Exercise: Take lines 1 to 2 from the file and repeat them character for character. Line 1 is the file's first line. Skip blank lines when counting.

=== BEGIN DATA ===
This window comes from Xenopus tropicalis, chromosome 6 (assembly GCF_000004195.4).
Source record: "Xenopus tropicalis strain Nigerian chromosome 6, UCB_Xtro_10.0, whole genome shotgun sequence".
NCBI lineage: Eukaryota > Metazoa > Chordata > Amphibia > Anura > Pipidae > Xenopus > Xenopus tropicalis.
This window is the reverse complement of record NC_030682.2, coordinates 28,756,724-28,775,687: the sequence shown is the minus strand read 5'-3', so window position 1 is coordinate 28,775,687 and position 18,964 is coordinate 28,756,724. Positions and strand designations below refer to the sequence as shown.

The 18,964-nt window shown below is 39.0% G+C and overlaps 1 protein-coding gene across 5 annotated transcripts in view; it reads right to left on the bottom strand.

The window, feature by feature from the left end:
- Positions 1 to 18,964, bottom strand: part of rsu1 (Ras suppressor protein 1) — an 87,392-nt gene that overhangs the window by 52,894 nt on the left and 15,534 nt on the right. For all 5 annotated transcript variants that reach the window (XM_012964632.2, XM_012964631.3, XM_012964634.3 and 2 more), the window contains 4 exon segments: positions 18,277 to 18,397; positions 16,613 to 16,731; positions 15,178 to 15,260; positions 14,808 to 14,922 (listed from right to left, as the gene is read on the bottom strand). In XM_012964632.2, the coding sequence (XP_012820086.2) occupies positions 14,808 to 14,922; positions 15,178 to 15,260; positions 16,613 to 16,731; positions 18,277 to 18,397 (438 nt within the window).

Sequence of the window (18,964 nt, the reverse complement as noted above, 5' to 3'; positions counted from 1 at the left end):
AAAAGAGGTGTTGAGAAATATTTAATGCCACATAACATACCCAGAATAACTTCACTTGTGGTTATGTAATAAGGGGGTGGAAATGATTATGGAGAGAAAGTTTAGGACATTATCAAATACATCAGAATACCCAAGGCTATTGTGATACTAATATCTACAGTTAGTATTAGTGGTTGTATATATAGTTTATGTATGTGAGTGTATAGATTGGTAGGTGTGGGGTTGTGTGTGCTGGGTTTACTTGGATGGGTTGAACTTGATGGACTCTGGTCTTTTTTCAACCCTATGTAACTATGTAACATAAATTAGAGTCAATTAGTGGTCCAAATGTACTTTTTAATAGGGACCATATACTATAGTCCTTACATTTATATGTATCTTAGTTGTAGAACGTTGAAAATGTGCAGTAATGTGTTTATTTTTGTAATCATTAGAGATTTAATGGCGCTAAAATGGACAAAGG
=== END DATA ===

This window comes from Xenopus tropicalis, chromosome 6 (assembly GCF_000004195.4).
Source record: "Xenopus tropicalis strain Nigerian chromosome 6, UCB_Xtro_10.0, whole genome shotgun sequence".